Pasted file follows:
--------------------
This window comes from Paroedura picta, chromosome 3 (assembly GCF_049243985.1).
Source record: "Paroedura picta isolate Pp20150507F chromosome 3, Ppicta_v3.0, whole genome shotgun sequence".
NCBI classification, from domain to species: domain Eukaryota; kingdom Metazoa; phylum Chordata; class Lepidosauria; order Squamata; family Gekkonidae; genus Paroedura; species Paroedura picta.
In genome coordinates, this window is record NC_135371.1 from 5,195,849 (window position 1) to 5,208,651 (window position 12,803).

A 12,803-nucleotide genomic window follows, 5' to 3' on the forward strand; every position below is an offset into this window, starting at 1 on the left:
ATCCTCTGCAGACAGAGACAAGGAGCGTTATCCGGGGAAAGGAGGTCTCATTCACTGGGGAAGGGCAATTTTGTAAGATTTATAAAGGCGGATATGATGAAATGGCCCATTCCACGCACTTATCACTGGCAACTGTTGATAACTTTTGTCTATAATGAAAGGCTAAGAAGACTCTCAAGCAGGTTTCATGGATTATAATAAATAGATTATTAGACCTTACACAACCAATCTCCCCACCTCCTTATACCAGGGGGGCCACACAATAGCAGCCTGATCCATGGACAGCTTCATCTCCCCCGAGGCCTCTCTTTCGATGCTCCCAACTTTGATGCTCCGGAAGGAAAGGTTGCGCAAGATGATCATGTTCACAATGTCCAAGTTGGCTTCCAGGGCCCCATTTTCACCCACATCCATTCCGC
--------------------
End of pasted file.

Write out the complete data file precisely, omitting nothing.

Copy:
This window comes from Paroedura picta, chromosome 3 (assembly GCF_049243985.1).
Source record: "Paroedura picta isolate Pp20150507F chromosome 3, Ppicta_v3.0, whole genome shotgun sequence".
NCBI classification, from domain to species: domain Eukaryota; kingdom Metazoa; phylum Chordata; class Lepidosauria; order Squamata; family Gekkonidae; genus Paroedura; species Paroedura picta.
In genome coordinates, this window is record NC_135371.1 from 5,195,849 (window position 1) to 5,208,651 (window position 12,803).

A 12,803-nucleotide genomic window follows, 5' to 3' on the forward strand; every position below is an offset into this window, starting at 1 on the left:
ATCCTCTGCAGACAGAGACAAGGAGCGTTATCCGGGGAAAGGAGGTCTCATTCACTGGGGAAGGGCAATTTTGTAAGATTTATAAAGGCGGATATGATGAAATGGCCCATTCCACGCACTTATCACTGGCAACTGTTGATAACTTTTGTCTATAATGAAAGGCTAAGAAGACTCTCAAGCAGGTTTCATGGATTATAATAAATAGATTATTAGACCTTACACAACCAATCTCCCCACCTCCTTATACCAGGGGGGCCACACAATAGCAGCCTGATCCATGGACAGCTTCATCTCCCCCGAGGCCTCTCTTTCGATGCTCCCAACTTTGATGCTCCGGAAGGAAAGGTTGCGCAAGATGATCATGTTCACAATGTCCAAGTTGGCTTCCAGGGCCCCATTTTCACCCACATCCATTCCGC